How Is The Workman’s Compensation Premium Determined?

workman's compensation

I called up my business insurance broker and asked: What determine your Workman’s Compensation (WC) rate? Is it only your state rate or if you have injuries on the job does it go up?

  1. The Workers Compensation rates differ from State to State . If you think of workers compensation as a major medical policy the better the benefits the higher the premium . So States determine the coverage’s under their State workers compensation benefits act . The companies calculate the rates on the coverage’s afforded under each State’s workers’ compensation benefits based on the classification of your particular business/occupation /duties .
  2. In addition all the companies have their own rates so this is where you get one premium quotation better than another companies .
  3. How they classify you business ( under what code ) makes a difference .  We use the 8831 kennel code for pet sitters and other companies use a different code . Sometimes the rates differ by $ 5.00 or more . ( kennel code being the lowest of the two ) .
  4. Injuries /claims.  Any premium below $ 5000.00 will have a merit mod attached . The merit mods are as follows :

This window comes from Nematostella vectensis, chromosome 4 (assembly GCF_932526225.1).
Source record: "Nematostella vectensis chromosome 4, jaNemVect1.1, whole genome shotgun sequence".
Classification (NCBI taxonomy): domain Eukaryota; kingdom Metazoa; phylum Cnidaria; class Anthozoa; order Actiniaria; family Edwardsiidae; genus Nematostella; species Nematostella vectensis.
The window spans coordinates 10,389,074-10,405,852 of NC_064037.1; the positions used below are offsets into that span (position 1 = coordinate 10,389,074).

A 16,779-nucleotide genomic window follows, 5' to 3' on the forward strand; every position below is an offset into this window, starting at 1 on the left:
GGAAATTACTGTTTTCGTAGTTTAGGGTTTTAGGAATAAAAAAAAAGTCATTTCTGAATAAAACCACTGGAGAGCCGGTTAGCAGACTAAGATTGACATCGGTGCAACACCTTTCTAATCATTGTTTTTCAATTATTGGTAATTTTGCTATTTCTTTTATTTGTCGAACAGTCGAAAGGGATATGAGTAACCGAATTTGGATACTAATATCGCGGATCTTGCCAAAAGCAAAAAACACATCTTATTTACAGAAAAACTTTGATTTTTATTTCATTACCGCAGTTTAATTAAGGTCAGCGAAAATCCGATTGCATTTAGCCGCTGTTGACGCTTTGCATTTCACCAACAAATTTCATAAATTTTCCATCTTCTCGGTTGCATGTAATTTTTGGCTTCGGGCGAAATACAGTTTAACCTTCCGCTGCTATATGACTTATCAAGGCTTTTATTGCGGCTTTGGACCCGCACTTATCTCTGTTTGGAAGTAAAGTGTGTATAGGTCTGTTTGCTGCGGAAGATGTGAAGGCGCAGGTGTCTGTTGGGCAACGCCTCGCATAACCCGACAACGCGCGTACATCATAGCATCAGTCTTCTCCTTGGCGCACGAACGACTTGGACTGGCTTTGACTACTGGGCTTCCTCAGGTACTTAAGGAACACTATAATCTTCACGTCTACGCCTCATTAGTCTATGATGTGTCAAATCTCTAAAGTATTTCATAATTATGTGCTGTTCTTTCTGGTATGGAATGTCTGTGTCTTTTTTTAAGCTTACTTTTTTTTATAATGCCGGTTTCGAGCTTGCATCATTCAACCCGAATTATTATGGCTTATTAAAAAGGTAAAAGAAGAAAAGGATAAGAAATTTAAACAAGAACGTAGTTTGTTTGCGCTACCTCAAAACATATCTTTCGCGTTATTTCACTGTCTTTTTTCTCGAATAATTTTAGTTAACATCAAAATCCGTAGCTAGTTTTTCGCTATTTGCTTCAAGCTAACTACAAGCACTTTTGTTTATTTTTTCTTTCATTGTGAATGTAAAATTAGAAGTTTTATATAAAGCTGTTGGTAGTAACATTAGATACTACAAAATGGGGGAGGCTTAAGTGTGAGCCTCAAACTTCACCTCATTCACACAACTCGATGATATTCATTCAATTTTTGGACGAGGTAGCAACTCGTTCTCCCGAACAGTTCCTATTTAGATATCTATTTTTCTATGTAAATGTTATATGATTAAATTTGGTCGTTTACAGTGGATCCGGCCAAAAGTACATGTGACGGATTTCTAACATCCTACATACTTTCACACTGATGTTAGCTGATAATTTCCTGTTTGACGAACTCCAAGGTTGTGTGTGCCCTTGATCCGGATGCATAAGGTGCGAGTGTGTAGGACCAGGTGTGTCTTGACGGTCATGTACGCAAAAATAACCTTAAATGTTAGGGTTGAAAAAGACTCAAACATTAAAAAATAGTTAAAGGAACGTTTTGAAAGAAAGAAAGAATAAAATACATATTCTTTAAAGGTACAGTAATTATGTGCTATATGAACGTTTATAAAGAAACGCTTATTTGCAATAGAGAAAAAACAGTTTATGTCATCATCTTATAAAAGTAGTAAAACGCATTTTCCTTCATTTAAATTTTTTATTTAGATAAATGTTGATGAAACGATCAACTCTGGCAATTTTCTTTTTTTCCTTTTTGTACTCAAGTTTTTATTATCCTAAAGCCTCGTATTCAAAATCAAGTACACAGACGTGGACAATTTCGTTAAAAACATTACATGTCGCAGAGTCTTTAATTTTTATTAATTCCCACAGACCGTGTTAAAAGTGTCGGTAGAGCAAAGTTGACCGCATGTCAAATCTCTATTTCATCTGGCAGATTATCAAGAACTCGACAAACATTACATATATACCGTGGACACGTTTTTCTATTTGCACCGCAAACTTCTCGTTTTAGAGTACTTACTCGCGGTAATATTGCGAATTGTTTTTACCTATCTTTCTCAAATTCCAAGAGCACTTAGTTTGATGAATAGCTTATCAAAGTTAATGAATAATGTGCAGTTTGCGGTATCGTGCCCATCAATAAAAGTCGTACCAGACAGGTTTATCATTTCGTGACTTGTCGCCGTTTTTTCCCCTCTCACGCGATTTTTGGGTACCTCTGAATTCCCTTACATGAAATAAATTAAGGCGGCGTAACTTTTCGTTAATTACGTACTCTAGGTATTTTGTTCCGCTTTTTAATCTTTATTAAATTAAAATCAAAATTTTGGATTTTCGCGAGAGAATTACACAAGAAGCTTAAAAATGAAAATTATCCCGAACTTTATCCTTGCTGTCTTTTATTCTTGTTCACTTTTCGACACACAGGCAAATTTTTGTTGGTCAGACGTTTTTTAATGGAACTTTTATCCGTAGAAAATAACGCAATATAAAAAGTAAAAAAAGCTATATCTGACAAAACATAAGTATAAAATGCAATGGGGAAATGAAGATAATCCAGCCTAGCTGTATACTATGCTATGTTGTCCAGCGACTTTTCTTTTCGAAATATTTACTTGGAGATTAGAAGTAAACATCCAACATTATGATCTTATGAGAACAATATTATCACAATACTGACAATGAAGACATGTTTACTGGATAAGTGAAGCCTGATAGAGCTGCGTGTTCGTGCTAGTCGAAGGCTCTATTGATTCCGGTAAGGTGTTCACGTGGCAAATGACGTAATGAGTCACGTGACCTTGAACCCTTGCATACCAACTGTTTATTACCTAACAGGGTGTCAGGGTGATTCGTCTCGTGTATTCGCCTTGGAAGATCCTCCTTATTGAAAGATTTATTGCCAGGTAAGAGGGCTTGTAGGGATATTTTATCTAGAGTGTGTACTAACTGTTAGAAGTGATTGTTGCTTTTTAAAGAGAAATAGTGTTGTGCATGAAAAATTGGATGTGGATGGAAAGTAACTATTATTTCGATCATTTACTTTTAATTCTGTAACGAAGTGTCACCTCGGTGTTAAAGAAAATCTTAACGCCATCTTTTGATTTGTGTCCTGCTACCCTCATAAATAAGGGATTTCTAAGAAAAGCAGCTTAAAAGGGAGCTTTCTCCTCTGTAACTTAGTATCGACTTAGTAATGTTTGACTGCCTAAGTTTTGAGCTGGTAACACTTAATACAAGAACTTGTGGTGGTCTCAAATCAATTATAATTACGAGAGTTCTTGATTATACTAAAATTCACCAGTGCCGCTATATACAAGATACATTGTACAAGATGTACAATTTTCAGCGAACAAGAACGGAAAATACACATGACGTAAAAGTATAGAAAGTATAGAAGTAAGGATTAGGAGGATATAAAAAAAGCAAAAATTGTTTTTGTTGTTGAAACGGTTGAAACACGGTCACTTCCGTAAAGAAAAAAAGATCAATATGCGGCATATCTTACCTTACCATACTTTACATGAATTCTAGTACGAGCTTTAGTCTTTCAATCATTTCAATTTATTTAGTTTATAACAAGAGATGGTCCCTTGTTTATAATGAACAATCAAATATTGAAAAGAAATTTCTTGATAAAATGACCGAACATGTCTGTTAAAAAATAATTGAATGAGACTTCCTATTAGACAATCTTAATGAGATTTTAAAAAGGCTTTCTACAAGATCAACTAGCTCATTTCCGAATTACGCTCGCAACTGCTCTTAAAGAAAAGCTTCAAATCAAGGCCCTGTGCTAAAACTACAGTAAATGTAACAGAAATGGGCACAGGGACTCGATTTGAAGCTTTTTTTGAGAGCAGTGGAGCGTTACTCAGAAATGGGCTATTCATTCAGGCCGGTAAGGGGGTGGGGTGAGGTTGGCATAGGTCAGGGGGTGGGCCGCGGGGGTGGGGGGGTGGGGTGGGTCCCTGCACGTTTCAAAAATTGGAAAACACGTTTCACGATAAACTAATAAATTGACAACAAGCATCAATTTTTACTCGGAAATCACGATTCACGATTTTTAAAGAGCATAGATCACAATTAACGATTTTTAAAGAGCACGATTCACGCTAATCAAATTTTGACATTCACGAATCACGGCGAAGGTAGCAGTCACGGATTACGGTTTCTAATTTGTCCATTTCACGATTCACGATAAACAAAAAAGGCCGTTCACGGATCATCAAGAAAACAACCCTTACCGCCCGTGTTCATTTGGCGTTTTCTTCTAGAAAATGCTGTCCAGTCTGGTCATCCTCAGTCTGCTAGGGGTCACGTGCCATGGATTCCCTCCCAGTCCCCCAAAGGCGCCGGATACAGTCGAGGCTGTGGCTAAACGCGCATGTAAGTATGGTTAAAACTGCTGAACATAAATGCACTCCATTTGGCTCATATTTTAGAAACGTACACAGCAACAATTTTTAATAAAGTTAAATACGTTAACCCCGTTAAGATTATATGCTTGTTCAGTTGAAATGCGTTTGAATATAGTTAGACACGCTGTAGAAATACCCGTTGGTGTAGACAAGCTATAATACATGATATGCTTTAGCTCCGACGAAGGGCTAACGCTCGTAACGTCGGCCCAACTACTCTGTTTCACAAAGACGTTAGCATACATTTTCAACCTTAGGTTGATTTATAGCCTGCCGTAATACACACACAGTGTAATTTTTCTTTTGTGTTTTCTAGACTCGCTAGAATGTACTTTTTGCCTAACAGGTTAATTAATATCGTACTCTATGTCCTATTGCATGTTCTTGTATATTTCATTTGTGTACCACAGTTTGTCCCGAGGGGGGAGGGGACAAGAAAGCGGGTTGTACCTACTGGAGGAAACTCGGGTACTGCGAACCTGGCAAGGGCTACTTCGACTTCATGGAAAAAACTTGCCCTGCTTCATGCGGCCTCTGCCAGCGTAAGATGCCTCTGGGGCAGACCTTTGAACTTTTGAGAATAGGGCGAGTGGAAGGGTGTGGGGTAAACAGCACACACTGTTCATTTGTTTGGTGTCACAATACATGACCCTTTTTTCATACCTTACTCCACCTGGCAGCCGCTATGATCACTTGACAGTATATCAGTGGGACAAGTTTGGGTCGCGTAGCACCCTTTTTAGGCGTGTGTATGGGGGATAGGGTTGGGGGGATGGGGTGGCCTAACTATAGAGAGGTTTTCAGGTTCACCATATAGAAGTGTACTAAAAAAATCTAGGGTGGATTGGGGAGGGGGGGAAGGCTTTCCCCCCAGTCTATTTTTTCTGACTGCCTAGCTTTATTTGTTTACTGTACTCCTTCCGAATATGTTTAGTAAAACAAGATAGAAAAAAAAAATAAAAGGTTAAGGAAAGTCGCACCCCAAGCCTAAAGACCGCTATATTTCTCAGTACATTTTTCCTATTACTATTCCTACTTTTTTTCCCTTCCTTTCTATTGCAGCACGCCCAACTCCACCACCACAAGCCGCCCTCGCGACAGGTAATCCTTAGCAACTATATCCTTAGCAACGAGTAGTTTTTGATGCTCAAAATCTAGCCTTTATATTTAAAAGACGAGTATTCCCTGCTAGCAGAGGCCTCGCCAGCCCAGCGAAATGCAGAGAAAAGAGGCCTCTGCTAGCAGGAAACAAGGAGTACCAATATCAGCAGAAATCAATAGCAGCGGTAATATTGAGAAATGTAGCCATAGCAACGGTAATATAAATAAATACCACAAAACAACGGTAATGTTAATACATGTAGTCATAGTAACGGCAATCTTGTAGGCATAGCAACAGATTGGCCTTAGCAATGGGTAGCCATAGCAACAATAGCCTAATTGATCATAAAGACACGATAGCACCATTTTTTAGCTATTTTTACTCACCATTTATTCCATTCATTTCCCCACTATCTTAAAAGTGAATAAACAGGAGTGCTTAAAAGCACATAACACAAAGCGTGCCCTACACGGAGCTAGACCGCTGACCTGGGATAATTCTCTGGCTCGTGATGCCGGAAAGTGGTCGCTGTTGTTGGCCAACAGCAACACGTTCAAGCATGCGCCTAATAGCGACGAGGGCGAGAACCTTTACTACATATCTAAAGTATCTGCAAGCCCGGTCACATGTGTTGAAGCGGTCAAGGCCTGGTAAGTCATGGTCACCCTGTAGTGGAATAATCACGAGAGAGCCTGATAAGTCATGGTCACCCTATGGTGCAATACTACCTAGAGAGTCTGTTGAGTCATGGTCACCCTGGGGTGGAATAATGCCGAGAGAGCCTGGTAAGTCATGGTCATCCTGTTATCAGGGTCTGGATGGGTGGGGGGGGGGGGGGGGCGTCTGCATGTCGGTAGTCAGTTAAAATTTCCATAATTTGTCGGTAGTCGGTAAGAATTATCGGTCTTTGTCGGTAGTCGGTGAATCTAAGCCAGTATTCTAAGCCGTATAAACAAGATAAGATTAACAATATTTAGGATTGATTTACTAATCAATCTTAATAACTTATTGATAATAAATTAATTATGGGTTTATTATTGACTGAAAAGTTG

5. Lost time claim    1.00 merit mod
  6. No loss time claims   .95 merit mod
  7. Two or more loss time claims   1.05 merit mod

You take the merit mob times the base rate to determine the actual rate per $ 100.00 of payroll.

If your premium is over $ 5000.00 then you get into the experience rating and that is done through a rating service that most companies use . This would be too complicated to explain here in an email .  But over $ 5,000.00 in premium and a bad loss experience your mod could go to a 1.50 or 2.00 and basically you would be paying 1.5 to 2X the standard rate . Most pet sitter’s premiums are under the $ 5000.00 annual premium .


Dennis A. Stowers, CIC
Mourer-Foster, Inc
615 N Capitol Ave
Lansing, MI  48933
Direct (517)346-5230
Fax 1-517-371-7121
Toll Free 1-800-686-2663

1 reply

Leave a Reply

Want to join the discussion?
Feel free to contribute!

Leave a Reply

Your email address will not be published. Required fields are marked *